Words: 4853 - Pages: 20

Race

...Teresita Dowd RACE The meanings and expectations a society creates and attaches to groups based on perceived “Important differences” is defined as Race. Race is a thing that society has created as an identifying characteristic that is important in classifying people in negative or positive ways. Race is a concept that people have created which began as an idea, became a thing, and was deemed as important and accordingly impacted our beliefs and actions in enormous ways; thus, it is constructed socially. Race although it is made up by society is still important in the way that we attach meanings and expectations to the different members of society. Race, while made up, is still important in the way that we attach meanings and expectations to the members of different race groups in society. Every society constructs race differently and as time moves forward ideas about race change and evolve. In today’s world, racial stratification is based on the physical characteristic of skin color. This racial stratification helps decide your access to resources for certain racial groups, and raises a person’s risk of having or not having things solely based on the color of the skin that they are born into.(Student Work 75) These differences are only as important as society elects them to be, and there are no deep rooted advantages or disadvantages to having any of these characteristics except those that society has created. In American society, being White is conceived as being......

Words: 464 - Pages: 2

Race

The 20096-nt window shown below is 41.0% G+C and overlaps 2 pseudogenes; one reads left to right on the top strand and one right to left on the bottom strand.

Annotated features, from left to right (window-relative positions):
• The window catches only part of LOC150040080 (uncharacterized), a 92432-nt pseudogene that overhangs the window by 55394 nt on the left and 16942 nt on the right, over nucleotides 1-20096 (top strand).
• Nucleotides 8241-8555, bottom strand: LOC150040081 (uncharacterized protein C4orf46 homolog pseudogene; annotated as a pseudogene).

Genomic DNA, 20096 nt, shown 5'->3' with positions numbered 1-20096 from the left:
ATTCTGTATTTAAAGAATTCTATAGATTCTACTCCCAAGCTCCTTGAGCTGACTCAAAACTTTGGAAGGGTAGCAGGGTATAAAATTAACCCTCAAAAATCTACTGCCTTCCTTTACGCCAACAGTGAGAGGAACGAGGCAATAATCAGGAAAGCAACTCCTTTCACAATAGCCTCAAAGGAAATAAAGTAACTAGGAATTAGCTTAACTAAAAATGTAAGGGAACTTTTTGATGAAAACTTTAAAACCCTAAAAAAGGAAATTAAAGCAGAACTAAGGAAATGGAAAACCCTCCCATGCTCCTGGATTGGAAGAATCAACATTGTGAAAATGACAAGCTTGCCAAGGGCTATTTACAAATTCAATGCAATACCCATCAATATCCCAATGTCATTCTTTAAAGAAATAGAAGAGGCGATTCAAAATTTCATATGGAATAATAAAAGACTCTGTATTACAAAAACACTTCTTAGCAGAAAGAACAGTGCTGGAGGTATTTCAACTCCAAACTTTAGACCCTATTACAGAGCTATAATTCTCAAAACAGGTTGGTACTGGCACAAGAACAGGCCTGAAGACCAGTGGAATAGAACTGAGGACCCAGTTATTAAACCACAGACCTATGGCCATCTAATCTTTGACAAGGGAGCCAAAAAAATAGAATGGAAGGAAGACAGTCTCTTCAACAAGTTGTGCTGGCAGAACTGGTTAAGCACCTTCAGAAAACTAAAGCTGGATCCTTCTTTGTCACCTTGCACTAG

...Race is a term that describes a group of people with similar descent. I believe race is determined physical specifications such as color, language, eye shape, or even things such as blood types. Human beings as a whole are described as the “human race;” I believe this to be an accurate definition as human beings (despite color, language, or any other physical characteristics) are all the same. Genetically speaking, we are all made up of the same “parts.” The term “race” is an all-encompassing statement used to define a large group, overall. Ethnicity defines the background of a particular person or thing. This term encompasses many backgrounds and associations. Foods can be “ethnic” if they originate or are commonly consumed in a specific country or region. The same applies to human beings. One’s ethnicity may be determined by his or her birthplace, religion, of beliefs. Ethnicity does not define physical characteristics, but rather backgrounds and traits. The United States is a melting pot. This country is made up of thousands and thousands of different people from different places. The USA is home to many ethnic backgrounds; however, the population (in my opinion) is a single “race.” We are all humans, as I have previously stated. Although our ethnic backgrounds may differ in many different ways, all in all, we are one race. This is important to bear in mind. Heritage should always be recognized, as it typically is in the United States. But acknowledging the vast......